NCPA - National Center for Policy Analysis


March 24, 2010

While the health care bill is not as sweeping as many had once hoped (or others had feared), make no mistake:  The new legislation will dramatically change the nation's health care system.

So who wins and who loses?  "The people who gain the most are low-income people who do not get health insurance from an employer," says John Goodman, president, CEO and the Kellye Wright Fellow of the National Center for Policy Analysis.  "Just about everybody else loses."

Groups that will especially bear the burden include:

  • Generation Y: Most of the 19 million uninsured Americans between the ages of 18 and 34 will be forced to buy coverage -- coverage likely more expensive than they might have otherwise chosen.
  • Anyone who earns more than $200,000: Workers earning more than $200,000 a year or couples with a combined income over $250,000 will pay an additional 0.9 percent in federal income tax to help fund Medicaid expansion starting in 2013, and will likely pay a new 3.8 percent Medicare tax on all investment income.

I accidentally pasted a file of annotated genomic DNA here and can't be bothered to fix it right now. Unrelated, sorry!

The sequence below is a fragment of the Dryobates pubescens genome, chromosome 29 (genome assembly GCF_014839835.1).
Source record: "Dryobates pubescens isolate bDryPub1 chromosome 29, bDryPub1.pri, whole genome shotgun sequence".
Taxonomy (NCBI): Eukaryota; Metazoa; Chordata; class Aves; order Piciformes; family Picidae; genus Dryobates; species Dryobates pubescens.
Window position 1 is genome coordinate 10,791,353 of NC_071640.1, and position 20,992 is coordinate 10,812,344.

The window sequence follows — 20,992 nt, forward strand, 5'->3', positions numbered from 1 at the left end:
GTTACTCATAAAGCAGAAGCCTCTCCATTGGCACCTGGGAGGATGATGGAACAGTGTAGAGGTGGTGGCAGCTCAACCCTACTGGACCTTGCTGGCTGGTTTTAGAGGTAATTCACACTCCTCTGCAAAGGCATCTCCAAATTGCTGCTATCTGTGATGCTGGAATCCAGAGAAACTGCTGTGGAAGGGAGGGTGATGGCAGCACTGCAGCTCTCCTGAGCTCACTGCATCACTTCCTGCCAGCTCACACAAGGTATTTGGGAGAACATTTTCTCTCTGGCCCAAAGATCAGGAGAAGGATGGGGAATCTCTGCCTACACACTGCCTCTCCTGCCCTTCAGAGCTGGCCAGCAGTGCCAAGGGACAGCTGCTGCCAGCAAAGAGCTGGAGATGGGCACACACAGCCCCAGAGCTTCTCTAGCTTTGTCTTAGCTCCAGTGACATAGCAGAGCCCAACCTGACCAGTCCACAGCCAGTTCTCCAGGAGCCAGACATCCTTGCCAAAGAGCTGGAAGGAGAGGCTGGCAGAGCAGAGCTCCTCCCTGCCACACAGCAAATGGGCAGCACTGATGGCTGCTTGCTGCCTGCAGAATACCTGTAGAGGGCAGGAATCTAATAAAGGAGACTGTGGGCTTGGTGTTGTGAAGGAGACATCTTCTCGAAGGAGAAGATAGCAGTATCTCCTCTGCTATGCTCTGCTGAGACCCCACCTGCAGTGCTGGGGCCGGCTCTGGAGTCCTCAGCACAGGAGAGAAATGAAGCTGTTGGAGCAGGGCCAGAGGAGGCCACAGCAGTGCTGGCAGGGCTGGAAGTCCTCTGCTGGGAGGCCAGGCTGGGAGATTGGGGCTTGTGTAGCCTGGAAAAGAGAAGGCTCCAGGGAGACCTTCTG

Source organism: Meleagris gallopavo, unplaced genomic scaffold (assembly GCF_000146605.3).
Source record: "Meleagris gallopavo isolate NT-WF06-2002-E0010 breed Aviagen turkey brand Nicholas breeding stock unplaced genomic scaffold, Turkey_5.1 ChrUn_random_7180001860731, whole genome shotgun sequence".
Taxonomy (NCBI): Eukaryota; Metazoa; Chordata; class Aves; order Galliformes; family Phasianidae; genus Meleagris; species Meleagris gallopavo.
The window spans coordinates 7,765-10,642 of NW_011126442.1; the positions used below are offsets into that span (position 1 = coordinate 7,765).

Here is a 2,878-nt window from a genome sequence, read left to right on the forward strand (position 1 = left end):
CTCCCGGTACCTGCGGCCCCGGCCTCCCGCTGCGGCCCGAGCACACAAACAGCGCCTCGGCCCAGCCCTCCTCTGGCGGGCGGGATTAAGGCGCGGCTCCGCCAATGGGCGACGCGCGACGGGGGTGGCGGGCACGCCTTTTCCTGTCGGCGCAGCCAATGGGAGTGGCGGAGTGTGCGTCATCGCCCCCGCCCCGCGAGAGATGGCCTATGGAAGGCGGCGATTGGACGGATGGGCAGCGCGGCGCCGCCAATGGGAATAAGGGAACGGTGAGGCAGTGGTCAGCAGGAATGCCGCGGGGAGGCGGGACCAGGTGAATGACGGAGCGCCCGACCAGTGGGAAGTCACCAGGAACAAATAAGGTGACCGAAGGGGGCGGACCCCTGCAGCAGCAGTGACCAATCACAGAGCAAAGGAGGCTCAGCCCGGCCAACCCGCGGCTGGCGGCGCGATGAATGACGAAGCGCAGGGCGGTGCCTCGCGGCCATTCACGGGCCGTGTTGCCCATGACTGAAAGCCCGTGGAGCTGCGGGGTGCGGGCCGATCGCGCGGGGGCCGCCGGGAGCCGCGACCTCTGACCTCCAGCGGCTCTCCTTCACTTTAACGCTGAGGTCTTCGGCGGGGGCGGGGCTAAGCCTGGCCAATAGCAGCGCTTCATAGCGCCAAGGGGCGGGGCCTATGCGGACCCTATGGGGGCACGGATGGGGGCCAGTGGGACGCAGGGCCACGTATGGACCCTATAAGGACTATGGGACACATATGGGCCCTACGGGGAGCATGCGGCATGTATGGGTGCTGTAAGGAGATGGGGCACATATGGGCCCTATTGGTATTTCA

• Individuals with so-called Cadillac health insurance: A 40 percent tax will be levied on plans with premiums of $10,200 or more per person.

Goodman also notes that "as many as 8.5 million seniors could lose their Medicare Advantage coverage altogether" under government plans to reduce benefits offered under the program.

Advocates of the legislation argue that winners include anyone with a preexisting condition, recent college graduates who can now get coverage through their parents, small businesses who will have access to insurance pools and doctors who will get paid for seeing uninsured patients they were treating for free. 

In addition, individuals aged 60 to 64 - the oldest age demographic not eligible for Medicare - will pay no more than three times the cost of the premium paid by a healthy 20-something.  But as Goodman notes, "People who are 60 to 64 are going to pay lower premiums than they otherwise would because people who are 20 to 24 are going to pay higher premiums."

Source:  Catherine Holahan, "Health Care Reform: Who Wins and Who Loses," CBS MoneyWatch, March 22, 2010.

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